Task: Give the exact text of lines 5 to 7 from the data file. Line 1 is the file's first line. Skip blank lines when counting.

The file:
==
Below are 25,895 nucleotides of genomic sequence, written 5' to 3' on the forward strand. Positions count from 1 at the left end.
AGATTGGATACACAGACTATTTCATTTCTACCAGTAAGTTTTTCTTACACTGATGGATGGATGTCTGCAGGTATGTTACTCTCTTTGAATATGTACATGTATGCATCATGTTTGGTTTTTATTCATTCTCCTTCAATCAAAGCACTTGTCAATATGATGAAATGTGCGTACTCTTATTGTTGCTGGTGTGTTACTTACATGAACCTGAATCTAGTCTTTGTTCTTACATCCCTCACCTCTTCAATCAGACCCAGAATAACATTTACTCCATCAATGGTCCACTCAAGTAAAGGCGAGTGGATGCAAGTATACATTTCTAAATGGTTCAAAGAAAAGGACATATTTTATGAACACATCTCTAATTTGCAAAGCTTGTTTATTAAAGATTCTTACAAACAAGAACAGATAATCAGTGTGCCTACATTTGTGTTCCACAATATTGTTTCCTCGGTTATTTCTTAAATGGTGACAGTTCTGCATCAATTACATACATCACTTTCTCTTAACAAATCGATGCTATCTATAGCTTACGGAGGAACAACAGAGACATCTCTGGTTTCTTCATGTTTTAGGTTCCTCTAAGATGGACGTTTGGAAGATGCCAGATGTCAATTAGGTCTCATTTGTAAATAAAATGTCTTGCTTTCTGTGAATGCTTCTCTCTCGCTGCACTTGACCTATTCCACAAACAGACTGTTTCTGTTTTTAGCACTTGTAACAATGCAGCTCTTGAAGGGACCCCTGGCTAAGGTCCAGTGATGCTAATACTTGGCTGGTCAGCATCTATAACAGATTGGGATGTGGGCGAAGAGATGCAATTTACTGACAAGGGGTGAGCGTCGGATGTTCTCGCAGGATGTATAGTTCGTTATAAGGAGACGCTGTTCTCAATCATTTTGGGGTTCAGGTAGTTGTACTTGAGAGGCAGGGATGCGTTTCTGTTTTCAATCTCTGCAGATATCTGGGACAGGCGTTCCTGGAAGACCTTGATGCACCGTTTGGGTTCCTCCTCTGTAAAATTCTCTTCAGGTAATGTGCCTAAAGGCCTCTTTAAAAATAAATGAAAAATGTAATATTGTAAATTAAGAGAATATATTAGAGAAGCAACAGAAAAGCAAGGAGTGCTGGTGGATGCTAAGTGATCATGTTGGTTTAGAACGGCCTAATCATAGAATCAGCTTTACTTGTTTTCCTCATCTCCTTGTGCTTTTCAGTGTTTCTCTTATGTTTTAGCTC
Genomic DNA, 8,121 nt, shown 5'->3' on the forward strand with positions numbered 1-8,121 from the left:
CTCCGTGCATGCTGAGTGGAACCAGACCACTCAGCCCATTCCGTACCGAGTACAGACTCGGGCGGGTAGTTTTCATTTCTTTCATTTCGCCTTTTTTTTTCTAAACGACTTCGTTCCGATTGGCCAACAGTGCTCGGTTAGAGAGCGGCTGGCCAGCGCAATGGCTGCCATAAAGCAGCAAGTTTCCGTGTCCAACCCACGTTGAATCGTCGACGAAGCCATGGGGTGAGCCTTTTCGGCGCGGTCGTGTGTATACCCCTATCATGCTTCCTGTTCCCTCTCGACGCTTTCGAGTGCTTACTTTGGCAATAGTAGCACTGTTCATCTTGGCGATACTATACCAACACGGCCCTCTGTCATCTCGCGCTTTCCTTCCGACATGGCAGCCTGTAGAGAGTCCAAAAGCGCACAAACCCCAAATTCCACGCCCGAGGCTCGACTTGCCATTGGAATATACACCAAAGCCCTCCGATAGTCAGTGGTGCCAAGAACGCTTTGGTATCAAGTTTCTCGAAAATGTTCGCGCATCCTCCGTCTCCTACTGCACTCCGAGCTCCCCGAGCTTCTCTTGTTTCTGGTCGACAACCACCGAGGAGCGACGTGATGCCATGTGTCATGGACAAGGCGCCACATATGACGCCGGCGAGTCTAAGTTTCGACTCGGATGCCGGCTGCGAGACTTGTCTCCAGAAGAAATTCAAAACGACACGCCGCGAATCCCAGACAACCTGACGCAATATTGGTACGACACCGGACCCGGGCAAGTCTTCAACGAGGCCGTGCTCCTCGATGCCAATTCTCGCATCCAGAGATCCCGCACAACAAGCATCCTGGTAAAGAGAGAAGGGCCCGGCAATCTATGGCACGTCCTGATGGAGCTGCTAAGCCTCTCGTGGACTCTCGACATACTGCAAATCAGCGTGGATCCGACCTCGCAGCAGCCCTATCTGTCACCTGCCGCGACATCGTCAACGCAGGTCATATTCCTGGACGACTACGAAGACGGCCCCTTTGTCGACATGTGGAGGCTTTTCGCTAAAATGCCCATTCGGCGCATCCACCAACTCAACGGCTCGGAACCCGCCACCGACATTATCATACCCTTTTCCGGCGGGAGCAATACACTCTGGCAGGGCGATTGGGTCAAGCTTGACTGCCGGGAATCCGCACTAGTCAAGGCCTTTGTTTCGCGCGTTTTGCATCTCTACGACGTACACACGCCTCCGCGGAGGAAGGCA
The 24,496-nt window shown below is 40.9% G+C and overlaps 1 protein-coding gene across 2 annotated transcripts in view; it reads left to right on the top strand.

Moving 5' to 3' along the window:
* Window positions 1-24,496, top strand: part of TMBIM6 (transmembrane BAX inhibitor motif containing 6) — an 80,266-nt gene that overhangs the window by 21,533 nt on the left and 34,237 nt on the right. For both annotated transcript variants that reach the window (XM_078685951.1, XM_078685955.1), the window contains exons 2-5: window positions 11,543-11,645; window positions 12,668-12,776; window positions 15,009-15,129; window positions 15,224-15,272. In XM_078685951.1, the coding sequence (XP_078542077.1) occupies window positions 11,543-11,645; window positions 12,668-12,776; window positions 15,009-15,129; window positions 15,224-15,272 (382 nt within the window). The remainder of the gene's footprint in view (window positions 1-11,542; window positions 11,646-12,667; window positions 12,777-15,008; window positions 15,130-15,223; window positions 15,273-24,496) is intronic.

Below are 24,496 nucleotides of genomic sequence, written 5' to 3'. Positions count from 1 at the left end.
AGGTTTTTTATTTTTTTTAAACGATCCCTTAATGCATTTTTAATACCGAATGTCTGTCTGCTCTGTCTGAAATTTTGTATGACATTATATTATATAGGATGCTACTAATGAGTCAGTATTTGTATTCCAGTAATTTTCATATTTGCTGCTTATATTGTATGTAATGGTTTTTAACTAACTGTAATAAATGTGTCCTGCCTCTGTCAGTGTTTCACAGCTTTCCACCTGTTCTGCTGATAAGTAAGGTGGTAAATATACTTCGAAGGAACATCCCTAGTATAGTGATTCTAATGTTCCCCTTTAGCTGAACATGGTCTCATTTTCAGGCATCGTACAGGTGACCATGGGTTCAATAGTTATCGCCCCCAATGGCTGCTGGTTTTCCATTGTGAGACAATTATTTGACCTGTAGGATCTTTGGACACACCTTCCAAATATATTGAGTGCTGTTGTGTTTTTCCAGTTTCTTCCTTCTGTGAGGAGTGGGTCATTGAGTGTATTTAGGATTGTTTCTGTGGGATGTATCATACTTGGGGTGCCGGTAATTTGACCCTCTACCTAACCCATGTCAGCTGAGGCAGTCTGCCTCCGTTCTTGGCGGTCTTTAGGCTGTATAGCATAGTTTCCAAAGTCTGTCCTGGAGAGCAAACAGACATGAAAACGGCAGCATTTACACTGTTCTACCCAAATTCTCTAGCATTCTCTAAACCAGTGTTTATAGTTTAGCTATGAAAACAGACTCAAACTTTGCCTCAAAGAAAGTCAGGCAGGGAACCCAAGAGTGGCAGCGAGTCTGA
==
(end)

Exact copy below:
The 24,496-nt window shown below is 40.9% G+C and overlaps 1 protein-coding gene across 2 annotated transcripts in view; it reads left to right on the top strand.

Moving 5' to 3' along the window:
* Window positions 1-24,496, top strand: part of TMBIM6 (transmembrane BAX inhibitor motif containing 6) — an 80,266-nt gene that overhangs the window by 21,533 nt on the left and 34,237 nt on the right. For both annotated transcript variants that reach the window (XM_078685951.1, XM_078685955.1), the window contains exons 2-5: window positions 11,543-11,645; window positions 12,668-12,776; window positions 15,009-15,129; window positions 15,224-15,272. In XM_078685951.1, the coding sequence (XP_078542077.1) occupies window positions 11,543-11,645; window positions 12,668-12,776; window positions 15,009-15,129; window positions 15,224-15,272 (382 nt within the window). The remainder of the gene's footprint in view (window positions 1-11,542; window positions 11,646-12,667; window positions 12,777-15,008; window positions 15,130-15,223; window positions 15,273-24,496) is intronic.